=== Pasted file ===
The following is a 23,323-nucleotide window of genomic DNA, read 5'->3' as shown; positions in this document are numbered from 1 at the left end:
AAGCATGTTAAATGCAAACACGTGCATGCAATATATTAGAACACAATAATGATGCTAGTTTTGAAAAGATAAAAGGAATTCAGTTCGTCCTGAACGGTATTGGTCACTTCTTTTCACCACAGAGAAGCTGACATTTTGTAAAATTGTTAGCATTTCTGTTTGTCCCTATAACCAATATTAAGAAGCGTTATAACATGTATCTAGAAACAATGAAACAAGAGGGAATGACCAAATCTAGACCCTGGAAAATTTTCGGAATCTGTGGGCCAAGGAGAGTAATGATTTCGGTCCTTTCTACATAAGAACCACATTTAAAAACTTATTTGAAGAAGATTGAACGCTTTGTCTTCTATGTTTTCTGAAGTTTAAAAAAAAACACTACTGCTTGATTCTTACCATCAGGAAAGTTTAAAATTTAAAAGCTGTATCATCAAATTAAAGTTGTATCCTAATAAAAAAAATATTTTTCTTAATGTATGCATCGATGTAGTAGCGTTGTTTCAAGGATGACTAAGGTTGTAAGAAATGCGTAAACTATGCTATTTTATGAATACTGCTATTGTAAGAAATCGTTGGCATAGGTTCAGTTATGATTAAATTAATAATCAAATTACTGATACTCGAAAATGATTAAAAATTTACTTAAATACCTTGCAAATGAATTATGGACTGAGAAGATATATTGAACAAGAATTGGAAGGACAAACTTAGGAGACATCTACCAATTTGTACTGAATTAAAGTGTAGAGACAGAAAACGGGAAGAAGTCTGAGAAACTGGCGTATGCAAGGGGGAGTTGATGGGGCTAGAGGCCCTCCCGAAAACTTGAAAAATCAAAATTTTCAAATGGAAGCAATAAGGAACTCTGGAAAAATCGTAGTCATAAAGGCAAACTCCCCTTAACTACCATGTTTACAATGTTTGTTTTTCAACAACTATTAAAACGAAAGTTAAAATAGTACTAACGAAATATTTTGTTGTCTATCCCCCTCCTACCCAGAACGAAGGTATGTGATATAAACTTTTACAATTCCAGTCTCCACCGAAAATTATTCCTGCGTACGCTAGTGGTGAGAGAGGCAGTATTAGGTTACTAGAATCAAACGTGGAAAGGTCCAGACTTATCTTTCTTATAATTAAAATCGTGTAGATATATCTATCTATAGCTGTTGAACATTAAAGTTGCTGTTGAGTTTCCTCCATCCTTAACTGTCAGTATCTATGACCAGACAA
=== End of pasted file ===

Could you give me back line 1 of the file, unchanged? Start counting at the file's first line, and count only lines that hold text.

The following is a 23,323-nucleotide window of genomic DNA, read 5'->3' as shown; positions in this document are numbered from 1 at the left end: